LONDON -- The shares of Royal Dutch Shell (LSE: RDSB.L ) (NYSE: RDS-B ) rallied 18 pence to 2,208 pence during early London trade this morning after the oil group issued results that looked to underpin a P/E of eight.
The FTSE 100 (UKX) member said underlying profits during the third quarter fell 6% to £6.6 billion when compared to last year, but were 15% higher than the £5.7 billion reported during the preceding second quarter.
Shell also reported underlying earnings for the first nine months of the year of $3.13 per share, which when annualized supports current City projections of $4.26 -- or roughly 266 pence -- per share for 2012 as a whole.
In addition, today's third-quarter figures revealed operating cash flow of nearly $10 billion, net capital investment of $8 billion, a return on capital employed of almost 13% and gearing of about 9%.
Production during July, August, and September reached almost 3 billion barrels of oil a day -- up 1% on the same three months of 2011.
Peter Voser, Shell's chief executive, said:
Our earnings were driven by lower oil and gas prices, and lower chemicals margins, which offset the benefits of our operating performance, underlying growth in oil and gas production, and higher results in Integrated Gas and Oil Products.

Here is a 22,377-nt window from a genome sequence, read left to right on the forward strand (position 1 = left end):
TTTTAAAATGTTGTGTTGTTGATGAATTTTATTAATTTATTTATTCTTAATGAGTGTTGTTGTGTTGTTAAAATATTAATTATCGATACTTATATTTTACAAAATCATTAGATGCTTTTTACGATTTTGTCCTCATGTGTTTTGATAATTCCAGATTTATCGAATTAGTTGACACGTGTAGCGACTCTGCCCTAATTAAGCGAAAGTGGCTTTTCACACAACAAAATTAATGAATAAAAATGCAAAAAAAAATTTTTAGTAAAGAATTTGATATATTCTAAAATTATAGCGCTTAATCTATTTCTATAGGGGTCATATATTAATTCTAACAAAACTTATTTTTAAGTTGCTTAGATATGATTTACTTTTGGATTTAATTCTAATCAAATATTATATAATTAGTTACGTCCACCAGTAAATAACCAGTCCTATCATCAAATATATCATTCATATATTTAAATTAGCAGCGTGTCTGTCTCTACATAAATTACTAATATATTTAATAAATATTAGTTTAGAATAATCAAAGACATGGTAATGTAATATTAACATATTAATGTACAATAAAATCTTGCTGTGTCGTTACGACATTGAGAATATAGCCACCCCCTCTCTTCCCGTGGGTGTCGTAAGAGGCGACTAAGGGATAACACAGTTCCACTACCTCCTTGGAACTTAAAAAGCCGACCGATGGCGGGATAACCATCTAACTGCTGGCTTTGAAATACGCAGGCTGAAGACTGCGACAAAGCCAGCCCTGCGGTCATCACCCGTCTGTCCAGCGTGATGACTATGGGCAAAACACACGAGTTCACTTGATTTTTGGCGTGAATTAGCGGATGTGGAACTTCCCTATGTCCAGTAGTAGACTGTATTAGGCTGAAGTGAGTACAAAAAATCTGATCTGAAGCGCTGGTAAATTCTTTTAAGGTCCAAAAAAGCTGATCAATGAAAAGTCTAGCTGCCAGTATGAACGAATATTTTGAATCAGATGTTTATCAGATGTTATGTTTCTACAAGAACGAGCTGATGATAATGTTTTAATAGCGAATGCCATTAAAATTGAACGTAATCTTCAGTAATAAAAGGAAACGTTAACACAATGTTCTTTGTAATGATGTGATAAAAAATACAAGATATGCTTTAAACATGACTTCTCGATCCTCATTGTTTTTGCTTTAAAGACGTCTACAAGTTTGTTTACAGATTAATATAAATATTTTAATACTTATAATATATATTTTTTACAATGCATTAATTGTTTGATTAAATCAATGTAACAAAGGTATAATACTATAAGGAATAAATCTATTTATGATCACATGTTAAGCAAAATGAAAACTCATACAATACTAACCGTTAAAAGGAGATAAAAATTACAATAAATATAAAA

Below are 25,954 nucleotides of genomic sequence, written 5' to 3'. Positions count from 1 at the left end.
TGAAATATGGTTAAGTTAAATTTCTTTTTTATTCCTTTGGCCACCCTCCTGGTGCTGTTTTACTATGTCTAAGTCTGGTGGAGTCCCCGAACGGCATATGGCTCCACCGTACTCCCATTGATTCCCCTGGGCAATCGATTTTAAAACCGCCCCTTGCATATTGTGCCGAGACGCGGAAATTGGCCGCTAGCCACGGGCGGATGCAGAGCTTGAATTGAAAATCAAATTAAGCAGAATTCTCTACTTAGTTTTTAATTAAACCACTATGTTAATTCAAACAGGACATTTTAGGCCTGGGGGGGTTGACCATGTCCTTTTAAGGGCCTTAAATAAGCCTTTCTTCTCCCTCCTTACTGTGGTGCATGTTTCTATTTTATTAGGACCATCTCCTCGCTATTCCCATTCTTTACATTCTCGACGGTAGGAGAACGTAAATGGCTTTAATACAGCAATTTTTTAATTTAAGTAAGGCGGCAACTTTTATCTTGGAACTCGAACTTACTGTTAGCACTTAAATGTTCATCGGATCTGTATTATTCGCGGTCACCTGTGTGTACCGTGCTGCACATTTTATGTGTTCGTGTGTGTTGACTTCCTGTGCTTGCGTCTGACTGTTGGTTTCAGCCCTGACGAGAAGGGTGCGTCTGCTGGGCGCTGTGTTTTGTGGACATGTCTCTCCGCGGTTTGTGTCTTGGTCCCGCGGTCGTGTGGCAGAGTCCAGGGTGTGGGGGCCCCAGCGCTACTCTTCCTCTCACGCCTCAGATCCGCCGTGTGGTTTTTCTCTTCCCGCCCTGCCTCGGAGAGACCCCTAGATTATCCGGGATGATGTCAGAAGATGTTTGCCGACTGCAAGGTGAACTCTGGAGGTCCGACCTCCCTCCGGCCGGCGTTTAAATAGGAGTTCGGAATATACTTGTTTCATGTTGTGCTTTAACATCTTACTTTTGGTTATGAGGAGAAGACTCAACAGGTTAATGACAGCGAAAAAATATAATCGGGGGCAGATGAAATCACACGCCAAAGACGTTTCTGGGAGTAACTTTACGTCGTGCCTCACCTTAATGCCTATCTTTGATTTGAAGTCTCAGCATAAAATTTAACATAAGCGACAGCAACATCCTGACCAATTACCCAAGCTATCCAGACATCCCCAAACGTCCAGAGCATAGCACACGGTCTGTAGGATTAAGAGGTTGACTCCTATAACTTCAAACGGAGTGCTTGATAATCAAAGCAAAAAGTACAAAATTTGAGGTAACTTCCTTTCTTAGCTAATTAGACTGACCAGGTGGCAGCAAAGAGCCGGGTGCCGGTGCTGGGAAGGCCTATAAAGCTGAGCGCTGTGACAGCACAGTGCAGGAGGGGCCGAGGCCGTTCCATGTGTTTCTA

Shell is driving a long-term and consistent strategy, against a backdrop of volatile energy markets. Our profits pay for substantial investments in new energy supplies, and they pay dividends for our shareholders.
Shell's quarterly dividend was maintained at $0.43 per share, suggesting the full-year payout could be approximately 108 pence per share and supply a 4.9% income.
Whether Shell is a "buy" based on today's Q3 statement, those ratings and the general outlook for the oil sector remains your decision.
In addition, something to bear in mind with that P/E of eight is Shell's enormous capital expenditure. During 2010 and 2011, the group's annual capex came to $26 billion, though the impact on reported profits through the depreciation charge averaged only $15 billion.
Nonetheless, Shell remains one of a number of FTSE large-caps that offers a dividend income well ahead of what you can expect to receive from a standard savings account.
If you are seeking other high-dividend possibilities, the Motley Fool has produced a special free report that could assist your investment decisions.
"8 Popular Dividend Shares Held by Britain's Super Investor" reveals the favorite income stocks held by Neil Woodford -- the City fund manager who has thrashed the FTSE 100 during the five, 10 and 15 years to 2011 by favoring dividend-paying blue chips. Just click to download Neil Woodford's share ideas today.
Are you looking to profit as a long-term investor? "10 Steps to Making a Million in the Market" is the latest Motley Fool guide to help Britain invest. Better. We urge you to read the report today -- while it's still free and available.
Further Motley Fool investment opportunities:
- The FTSE 100 Share Warren Buffett Loves
- 8 Dividend Plays Held by Britain's Super-Investor
- How to Unearth Great Oil and Gas Shares